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Monday, August 17, 1942
WINNERS IN NAME CONTEST AWARDED WAR BOND
Production Manager J. Frank Wilson,
above, is shown presenting War Bonds
to the lucky winners of our Namei Con
test. Receiving his bond from Mr.
Wilson is Hal Leavitt, of Woolen Mill.
Looking on, a broad grin on his faee,
is Bill Clarke, Blanket Mill. Both of
these men submitted the name “The
Mill Whistle”, and judging from the
pleased expression on their faces they
were surprised when the judges an
nounced them winners.
Incidentally, Bill left - to join the
Marines a short while after this pic
ture was taken. He will, of course,
continue to receive The Mill Whistle,
as do all of the boys in service whose
addresses we have on file.
Another Marshall Field First!
Men are dying for the Four
Freedoms. The least we can
do here at home is to buy
War Bonds—10% for War
Bonds, every pay daj».
We all know that our company pione
ered in the use of Celanese in blankets;
that we pioneered in the manfacture
of cotton rugs in a wool rug mill. Now
we are the first to manufacture blankets
for the Army that are not the regular
O.D. 100% wool.
According to a company otficial, we
have been working for several months
on a blanket that would be satisfactory
to the Army, and one that could be
used in the barracks. As a result,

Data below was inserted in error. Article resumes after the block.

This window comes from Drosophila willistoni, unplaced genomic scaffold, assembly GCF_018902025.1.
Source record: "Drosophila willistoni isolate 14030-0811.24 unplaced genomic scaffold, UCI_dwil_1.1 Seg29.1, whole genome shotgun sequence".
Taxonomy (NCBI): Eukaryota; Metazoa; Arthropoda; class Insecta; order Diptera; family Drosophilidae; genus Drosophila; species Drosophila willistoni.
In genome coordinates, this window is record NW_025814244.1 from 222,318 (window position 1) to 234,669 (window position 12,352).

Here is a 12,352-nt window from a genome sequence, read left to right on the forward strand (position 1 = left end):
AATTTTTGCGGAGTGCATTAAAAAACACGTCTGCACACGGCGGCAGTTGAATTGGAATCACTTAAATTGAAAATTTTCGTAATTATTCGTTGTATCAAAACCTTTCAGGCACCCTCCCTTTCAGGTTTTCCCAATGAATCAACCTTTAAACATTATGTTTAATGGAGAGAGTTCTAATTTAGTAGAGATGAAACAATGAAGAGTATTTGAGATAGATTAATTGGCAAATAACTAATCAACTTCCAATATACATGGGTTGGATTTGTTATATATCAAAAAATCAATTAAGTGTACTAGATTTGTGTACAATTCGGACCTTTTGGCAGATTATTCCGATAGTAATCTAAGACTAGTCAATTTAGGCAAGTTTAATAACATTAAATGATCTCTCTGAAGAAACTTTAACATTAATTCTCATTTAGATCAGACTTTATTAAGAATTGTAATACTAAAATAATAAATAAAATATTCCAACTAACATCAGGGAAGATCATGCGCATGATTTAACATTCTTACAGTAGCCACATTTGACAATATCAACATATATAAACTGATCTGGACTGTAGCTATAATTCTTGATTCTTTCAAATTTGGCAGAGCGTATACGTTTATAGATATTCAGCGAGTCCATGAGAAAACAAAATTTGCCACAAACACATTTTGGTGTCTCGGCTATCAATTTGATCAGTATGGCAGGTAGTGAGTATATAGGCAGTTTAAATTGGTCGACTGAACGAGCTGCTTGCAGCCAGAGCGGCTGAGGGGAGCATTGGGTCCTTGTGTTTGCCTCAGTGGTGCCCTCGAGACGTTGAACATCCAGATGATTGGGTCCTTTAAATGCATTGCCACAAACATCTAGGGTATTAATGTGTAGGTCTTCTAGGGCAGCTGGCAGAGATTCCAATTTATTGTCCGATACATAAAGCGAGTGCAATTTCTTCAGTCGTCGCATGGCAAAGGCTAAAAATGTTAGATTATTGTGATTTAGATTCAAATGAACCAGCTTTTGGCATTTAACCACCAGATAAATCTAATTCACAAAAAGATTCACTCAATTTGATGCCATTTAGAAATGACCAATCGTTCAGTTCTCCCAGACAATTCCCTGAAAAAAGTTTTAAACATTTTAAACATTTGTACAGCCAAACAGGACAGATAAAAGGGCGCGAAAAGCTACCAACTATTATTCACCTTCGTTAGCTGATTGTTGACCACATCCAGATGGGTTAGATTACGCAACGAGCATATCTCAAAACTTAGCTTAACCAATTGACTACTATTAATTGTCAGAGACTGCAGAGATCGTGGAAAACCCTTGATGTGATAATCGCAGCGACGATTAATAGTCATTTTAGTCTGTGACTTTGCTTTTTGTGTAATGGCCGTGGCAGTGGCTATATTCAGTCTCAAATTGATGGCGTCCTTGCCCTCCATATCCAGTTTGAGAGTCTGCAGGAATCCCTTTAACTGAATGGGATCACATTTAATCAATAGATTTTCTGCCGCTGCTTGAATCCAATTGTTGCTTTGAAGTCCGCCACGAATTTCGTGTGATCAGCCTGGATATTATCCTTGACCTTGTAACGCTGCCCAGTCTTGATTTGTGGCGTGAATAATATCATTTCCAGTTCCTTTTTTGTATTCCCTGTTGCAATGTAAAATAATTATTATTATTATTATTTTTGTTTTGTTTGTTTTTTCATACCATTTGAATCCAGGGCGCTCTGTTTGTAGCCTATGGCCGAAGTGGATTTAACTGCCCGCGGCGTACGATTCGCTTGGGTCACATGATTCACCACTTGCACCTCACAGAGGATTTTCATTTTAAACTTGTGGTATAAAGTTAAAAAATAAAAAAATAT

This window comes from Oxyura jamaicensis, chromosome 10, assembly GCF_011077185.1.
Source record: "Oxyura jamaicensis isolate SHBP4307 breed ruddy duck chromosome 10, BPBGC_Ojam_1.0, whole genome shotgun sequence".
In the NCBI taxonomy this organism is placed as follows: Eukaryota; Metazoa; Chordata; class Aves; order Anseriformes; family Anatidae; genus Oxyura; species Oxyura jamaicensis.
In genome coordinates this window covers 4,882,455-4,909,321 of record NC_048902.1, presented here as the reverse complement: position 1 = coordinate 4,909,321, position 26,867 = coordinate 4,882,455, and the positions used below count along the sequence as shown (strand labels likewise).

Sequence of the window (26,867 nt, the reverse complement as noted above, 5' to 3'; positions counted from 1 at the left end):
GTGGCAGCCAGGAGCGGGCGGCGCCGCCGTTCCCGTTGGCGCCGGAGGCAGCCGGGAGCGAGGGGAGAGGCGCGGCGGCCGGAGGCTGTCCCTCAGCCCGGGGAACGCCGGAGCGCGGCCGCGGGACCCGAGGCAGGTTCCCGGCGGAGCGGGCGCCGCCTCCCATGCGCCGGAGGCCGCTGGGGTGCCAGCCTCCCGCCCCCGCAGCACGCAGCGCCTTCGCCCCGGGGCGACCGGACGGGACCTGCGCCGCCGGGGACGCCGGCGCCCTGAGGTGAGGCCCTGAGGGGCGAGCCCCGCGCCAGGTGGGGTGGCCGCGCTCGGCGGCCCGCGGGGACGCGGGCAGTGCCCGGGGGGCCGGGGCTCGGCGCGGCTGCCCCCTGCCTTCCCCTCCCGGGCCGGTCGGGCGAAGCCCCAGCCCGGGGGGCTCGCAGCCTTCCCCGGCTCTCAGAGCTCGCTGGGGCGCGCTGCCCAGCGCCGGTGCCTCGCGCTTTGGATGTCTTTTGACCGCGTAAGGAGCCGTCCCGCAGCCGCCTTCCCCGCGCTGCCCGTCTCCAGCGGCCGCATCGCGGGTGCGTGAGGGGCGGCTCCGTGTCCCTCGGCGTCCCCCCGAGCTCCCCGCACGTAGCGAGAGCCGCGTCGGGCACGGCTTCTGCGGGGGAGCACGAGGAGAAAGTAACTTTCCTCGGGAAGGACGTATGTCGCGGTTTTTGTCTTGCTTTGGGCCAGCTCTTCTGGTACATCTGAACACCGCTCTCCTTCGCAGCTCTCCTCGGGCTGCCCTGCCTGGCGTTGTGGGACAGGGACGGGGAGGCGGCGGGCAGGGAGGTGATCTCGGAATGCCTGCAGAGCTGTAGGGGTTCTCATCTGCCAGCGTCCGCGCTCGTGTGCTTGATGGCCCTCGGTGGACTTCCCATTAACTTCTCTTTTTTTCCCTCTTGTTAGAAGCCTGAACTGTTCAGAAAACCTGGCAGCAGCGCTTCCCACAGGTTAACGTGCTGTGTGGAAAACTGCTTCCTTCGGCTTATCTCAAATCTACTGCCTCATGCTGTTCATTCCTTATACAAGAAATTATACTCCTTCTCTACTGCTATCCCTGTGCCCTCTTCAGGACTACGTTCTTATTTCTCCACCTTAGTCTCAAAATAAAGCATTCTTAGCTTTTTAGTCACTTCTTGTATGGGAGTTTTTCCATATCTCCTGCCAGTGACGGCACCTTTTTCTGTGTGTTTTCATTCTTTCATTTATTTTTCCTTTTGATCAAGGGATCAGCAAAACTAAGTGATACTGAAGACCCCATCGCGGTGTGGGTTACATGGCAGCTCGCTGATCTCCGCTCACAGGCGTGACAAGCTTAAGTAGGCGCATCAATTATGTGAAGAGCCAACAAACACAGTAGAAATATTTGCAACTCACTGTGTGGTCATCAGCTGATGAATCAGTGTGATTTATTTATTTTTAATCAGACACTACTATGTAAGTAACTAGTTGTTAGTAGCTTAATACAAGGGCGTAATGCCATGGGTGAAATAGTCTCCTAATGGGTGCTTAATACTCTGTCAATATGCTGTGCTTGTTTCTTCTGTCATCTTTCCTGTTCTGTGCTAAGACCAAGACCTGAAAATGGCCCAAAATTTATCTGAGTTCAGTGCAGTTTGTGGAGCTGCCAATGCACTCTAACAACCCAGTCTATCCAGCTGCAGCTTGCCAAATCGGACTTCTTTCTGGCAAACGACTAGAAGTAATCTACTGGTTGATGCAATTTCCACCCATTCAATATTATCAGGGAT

the Daily News Record, of New York
City, announced in its issue of August
7th that “Marshall Field & Co. today
was awarded an Army contract for
40,000 of 3% pound part wool (25 per
cent) barracks blankets. This repre
sents the entire amount of an experi
mental order on which about one-half
Hosiery Mill Sets Pace For War Bonds
The Mill Whistle recently learned
that the Hosiery Mill has 93.1% of the
employees participating in the War
Bond drive through payroll deduction
plan. That is something to be proud
of, and they will have a minute man
flag on display within a short while.
We congratulate the Hosiery Mill, which
will be the third plant in Henry county
to enjoy the distinction of having such
dozen offers were received Wednesday
at the Philadelphia Quartermaster De
pot under a special directive issued by
the office of the Quartermaster General
in Washington. The blankets were pur
chased at what was described as a sat
The Daily News Record, a highly
authoritive sheet, continues: “The trade
understands, as noted, that the Army
will eventually purchase about twelve
million of these blankets for use in
barracks in the United States.
“The oxford color is to be produced
by having a natural color cotton warp
with a filling of black cotton and natural
color wool to match an approved
“The finished blankets are to be
90x66 inches, with minimum thread
count per inch of 36-50 and break of
This is in line with the Marshall
Field & Co. policy of putting new and
improved goods on the market. We’ve
never been satisfied to try to turn out
a better brand of goods than our com
petitors, but we go them one better and
turn out goods of our own invention.
Truly, “Fieldcrest Goes To War” in
more ways than one.